The hot, hot heat coming off of the Financial District this year is undeniable. Over the last 12 months, the World Trade Center was the subject of tons of huge announcements. Perhaps the most substantial of those is the opening of the World Trade Center Transportation Hub, Santiago Calatrava’s $4 billion "glorious boondoggle," and its accompanying Oculus and shopping center that have been in the works since 2004. Although folks seem to largely agree that another high-end mall is a misuse of space on the important site, it’s opening is an achievement nonetheless, after all these years.
Meanwhile, 3 World Trade Center topped out at 1,079 feet in June, and Calatrava’s Saint Nicholas National Shrine came to stand at its full height in November. Neighborhood residents and employees have another park in the area to enjoy with Liberty Park, which finally opened to visitors in June. Another long-awaited unveiling: the World Trade Center Performing Arts Center, now known as The Perelman following a $75 million charitable donation from billionaire Ronald Same Last Name, made its design debut. The Perelman is the last World Trade Center structure to be unveiled.
On the residential front, move-ins began for the billionaire buyers of 30 Park Place and the new rentals at Art Deco landmark 70 Pine were unveiled, to name a few biggies. Two anticipated hotels opened their doors: the Four Seasons Downtown at 30 Park Place, and the stunning Beekman at Temple Court, whose opening means visitors and New Yorkers alike can now bask in the long-shuttered turn-of-the-20th-century landmark.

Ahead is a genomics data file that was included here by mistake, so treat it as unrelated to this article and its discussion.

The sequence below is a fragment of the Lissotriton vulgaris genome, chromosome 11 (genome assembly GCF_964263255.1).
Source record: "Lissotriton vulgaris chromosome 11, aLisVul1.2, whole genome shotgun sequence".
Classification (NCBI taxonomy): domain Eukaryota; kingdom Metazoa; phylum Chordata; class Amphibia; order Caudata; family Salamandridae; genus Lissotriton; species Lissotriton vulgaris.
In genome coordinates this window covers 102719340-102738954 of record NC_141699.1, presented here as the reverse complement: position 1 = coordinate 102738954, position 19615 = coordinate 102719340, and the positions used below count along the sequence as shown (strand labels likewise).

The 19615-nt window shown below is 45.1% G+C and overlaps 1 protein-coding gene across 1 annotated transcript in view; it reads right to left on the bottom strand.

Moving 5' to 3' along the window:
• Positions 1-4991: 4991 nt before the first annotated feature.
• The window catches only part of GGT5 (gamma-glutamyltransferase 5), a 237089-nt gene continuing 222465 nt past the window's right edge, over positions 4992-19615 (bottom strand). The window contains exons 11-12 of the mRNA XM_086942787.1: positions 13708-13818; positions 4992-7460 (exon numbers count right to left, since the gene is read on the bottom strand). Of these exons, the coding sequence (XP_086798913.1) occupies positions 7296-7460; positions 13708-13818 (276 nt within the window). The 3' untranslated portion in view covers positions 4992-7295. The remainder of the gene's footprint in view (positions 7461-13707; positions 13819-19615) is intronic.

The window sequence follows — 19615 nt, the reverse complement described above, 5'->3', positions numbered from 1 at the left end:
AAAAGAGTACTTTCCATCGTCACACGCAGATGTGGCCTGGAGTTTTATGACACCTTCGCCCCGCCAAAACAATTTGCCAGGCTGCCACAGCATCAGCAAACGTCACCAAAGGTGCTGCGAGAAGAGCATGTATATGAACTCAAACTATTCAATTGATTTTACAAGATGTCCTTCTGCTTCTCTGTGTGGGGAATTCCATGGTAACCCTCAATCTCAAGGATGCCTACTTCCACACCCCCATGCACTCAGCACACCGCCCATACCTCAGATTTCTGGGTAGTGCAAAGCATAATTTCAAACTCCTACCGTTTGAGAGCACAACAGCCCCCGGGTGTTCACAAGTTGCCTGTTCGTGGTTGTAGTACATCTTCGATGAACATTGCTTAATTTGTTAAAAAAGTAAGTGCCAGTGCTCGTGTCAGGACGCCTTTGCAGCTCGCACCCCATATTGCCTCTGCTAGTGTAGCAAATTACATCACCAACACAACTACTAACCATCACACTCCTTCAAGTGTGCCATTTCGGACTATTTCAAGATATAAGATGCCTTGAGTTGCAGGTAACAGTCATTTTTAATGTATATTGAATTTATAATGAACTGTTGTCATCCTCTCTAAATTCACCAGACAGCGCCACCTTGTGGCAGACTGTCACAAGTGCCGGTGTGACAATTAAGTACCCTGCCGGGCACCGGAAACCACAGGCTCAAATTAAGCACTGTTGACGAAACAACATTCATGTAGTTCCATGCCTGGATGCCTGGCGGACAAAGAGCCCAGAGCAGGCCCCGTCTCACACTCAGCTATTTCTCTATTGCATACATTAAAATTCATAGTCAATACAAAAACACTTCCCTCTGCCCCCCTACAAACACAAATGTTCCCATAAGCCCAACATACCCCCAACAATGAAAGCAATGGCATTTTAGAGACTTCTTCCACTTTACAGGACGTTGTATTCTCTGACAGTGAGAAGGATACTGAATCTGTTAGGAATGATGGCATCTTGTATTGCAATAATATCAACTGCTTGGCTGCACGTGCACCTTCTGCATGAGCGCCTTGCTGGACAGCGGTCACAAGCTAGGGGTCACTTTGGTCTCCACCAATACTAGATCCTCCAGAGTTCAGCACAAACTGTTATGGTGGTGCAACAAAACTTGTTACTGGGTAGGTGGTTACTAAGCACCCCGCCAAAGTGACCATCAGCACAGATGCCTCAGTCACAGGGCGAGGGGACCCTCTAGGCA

But it isn’t all business in the Financial District. St. Paul’s Chapel, where George Washington prayed after he took the oath of office in 1789, celebrated its 250th birthday, and the Seaport Museum returned with its first exhibit after Hurricane Sandy. The world’s largest Viking ship docked in Battery Park City’s North Cove marina after crossing the Atlantic, and Bowling Green Plaza was ceremoniously dubbed 1783 Evacuation Day Plaza to commemorate the location where George Washington and the Continental Army watched the last British flag fall at the conclusion of the American Revolution.
This small section of the Lower East Side nestled around the Manhattan and Brooklyn bridges is another area of the city that, like the South Village, saw many plans for its future unveiled this year. Most of those plans are of the 700-foot-plus variety; in 2016 alone, JDS unveiled its 77-story condo coming to 247 Cherry Street; L+M and CIM Group announced their intention to bring two residential towers, one 69 stories and the other 62 stories, to a neighboring lot; and Starrett Corp finally revealed its plans for a 62-story tower at 259 Clinton Street.
But all of those plans were met with pushback by the community in a way that less engaged/more transient neighborhoods don’t see as fiercely. Earlier in the year, community activists submitted a proposal to curb as-of-right development and in June, Council member Margaret Chin announced a plan to seek a land use review procedure for the area that would help bring neighborhood resources like schools and access to public transportation to the area. (It was later rejected by the city.) Area residents also launched an effort for an area rezoning. The community’s engagement with the developers to ensure neighborhood upgrades for all is ongoing.
Meanwhile, construction started on Extell’s One Manhattan Square which now stands at a third of its full height. The building launched sales in November, and revealed that it sold its $13 million penthouse—an unprecedented price point in the neighborhood—just this week. Big (and tall) changes are ahead here.